From the Continental Congress: Commission and Instructions4
(I) and (II) Two copies and draft:5 National Archives
[September 28, 1782]
The United States in Congress Assembled— To all who shall see these presents send Greeting—
It having been represented to Congress by their Minister Plenipoy: at the Court of Versailles, that the King of Sweden has signified by his Ambassador at that Court to our said Minister, his desire to enter into a treaty with the United States in Congress Assembled,6 and We being willing to promote the same, for establishing harmony & good intercourse between the Citizens of the United States, and the Subjects of the said King Know Ye therefore that we confiding in the integrity, prudence and ability of the honorable Benjn. Franklin Esq have nominated, constituted & appointed and by these Presents do nominate, constitute and appoint the said Benjamin Franklin our Minister Plenipotentiary, giving him full Powers general and Special to act in that Quality; to confer, treat, agree & conclude with the Person or Persons vested with equal Powers by the said King, of and concerning a Treaty of Amity & Commerce between the United States in Congress Assembled, and the King of Sweden, and whatever shall be so agreed & concluded for us and in our Name to sign and thereupon to make such Treaty, Conventions & Agreements as he shall judge conformable to the ends we have in view; hereby promising in good faith that we will accept, ratify & execute whatever shall be agreed, concluded & signed by our said Minister: And Whereas it may so happen that our aforesaid Minister may die or be otherwise incapacitated to execute this Commission We do in that case by these presents Constitute and appoint the honble. John Adams our Minister Plenipotentiary for the purpose aforesaid. And in case of his Death or incapacity We appoint the honorable John Jay our Minister Plenipotentiary for the purpose aforesaid. And in case of his Death or incapacity also We do appoint the honble. Henry Laurens our Minister Plenipotentiary for the purpose aforesaid, with all the Powers herein before Delegated to the honble. Benjn. Franklin.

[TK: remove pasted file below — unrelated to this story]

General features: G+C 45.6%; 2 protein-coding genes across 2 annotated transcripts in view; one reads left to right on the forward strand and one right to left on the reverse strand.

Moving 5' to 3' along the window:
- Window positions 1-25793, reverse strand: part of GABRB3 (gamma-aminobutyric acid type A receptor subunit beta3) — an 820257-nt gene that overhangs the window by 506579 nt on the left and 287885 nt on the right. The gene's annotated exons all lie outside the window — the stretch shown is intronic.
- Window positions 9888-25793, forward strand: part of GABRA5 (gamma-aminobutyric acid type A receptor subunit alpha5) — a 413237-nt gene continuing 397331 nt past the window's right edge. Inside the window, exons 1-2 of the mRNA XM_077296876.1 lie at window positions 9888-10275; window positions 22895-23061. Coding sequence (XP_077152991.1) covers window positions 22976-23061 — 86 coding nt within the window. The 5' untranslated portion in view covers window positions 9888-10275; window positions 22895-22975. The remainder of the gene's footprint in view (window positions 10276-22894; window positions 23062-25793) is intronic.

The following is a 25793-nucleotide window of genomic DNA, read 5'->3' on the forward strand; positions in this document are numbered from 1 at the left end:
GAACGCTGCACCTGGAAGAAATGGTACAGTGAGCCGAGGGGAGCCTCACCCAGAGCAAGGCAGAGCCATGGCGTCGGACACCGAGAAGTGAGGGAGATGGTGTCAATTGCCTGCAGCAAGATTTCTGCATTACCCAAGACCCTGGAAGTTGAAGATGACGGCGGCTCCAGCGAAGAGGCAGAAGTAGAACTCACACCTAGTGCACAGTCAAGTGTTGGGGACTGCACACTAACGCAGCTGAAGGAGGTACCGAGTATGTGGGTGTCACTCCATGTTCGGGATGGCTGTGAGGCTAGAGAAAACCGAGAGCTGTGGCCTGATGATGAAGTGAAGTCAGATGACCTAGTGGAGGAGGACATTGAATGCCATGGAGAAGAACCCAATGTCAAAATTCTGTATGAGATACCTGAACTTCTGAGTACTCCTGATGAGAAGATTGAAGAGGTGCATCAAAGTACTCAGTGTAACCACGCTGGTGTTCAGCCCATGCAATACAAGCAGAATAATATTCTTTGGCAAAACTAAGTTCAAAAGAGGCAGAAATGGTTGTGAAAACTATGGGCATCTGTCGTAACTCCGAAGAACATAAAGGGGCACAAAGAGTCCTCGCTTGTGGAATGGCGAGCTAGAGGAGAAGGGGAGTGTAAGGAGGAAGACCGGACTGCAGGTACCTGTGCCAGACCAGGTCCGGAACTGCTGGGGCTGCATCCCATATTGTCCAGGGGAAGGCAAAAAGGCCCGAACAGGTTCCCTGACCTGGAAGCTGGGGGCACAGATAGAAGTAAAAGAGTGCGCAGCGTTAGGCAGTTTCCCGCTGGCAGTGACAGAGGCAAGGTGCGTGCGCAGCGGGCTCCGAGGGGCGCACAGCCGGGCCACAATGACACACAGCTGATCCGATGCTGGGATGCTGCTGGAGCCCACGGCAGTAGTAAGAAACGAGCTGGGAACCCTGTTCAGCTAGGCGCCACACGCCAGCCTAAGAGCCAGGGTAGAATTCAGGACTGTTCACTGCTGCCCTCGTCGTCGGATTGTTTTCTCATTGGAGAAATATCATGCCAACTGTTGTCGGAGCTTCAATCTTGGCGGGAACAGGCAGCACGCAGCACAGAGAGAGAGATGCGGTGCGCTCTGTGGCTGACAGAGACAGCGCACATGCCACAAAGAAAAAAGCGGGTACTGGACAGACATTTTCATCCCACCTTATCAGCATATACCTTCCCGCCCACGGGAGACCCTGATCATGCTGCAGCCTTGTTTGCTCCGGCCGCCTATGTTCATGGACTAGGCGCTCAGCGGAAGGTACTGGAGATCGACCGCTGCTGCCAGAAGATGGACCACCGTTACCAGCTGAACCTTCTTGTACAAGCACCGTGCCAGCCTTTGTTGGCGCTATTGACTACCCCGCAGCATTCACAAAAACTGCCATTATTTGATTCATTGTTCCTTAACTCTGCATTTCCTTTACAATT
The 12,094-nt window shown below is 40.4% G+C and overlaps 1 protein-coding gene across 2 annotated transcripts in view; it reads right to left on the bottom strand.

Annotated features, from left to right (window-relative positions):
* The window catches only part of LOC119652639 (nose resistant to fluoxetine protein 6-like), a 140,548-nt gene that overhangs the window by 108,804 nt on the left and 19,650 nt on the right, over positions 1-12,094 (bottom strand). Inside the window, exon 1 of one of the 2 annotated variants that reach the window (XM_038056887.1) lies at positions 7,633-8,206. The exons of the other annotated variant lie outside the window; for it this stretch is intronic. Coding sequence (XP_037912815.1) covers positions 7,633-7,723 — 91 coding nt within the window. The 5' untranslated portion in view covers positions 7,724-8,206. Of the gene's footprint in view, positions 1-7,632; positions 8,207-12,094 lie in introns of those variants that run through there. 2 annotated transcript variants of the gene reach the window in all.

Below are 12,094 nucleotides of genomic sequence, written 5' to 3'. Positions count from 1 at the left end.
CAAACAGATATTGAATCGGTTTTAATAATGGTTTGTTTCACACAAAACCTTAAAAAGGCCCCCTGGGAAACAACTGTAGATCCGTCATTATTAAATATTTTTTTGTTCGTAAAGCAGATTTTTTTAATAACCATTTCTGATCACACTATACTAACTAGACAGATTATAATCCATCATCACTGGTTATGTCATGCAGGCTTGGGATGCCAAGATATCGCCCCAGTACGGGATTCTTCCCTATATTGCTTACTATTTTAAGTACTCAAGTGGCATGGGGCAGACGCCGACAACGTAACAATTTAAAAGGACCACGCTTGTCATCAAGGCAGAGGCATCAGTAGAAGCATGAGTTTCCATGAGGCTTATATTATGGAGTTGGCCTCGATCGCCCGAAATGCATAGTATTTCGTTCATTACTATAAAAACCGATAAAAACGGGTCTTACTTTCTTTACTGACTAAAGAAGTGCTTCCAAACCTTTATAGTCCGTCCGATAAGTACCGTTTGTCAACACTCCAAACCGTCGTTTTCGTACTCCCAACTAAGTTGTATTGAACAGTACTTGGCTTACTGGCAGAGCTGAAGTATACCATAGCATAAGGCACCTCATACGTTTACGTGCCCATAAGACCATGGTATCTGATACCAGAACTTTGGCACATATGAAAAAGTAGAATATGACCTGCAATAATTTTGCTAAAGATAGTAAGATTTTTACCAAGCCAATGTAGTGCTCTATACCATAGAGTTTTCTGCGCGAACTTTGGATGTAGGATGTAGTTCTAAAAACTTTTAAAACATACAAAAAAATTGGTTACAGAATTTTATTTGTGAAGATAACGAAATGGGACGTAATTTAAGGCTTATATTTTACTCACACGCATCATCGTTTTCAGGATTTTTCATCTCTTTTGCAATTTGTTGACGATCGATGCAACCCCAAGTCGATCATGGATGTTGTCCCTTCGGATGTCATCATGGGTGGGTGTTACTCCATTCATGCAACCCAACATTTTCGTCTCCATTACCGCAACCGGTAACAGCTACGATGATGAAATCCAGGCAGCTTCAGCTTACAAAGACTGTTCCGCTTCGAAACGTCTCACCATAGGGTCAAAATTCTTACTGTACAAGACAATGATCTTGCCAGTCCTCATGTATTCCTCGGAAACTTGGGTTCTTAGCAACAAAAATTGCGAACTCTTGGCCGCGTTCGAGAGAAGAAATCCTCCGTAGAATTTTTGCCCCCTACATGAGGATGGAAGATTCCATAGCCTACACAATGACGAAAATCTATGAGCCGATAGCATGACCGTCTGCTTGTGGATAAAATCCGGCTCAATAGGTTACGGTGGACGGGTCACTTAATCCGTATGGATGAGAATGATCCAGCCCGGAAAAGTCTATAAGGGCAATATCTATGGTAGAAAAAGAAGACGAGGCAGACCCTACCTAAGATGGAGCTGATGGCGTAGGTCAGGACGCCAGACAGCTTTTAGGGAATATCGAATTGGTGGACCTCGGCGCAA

In Testimony whereof we have caused the Seal of the United States of America to be affixed to these Presents.7 Witness His Excellency John Hanson Esq. President of the United States in Congress Assembled the twenty Eighth Day of September in the Year of our Lord one thousand seven hundred and Eighty two—and of our Sovereignty and Independence the seventh.
Form of Commission to B. Franklin for negotiating Treaty with Sweden & Instructions.—
[September 28, 1782]
You are to negotiate & conclude the proposed treaty of Amity & Commerce with the Person or Persons that shall be appointed by his Swedish Majesty, at Paris, and not elsewhere, unless some other place should be fixed on for negotiating a General Peace, in which case you may negociate and Conclude it at the same Place.
As we shall be better able to Judge by experience, What Commercial Regulations will be most beneficial for the Citizens & Subjects of the Contracting Powers; it is our desire that the treaty be made for twelve Years only.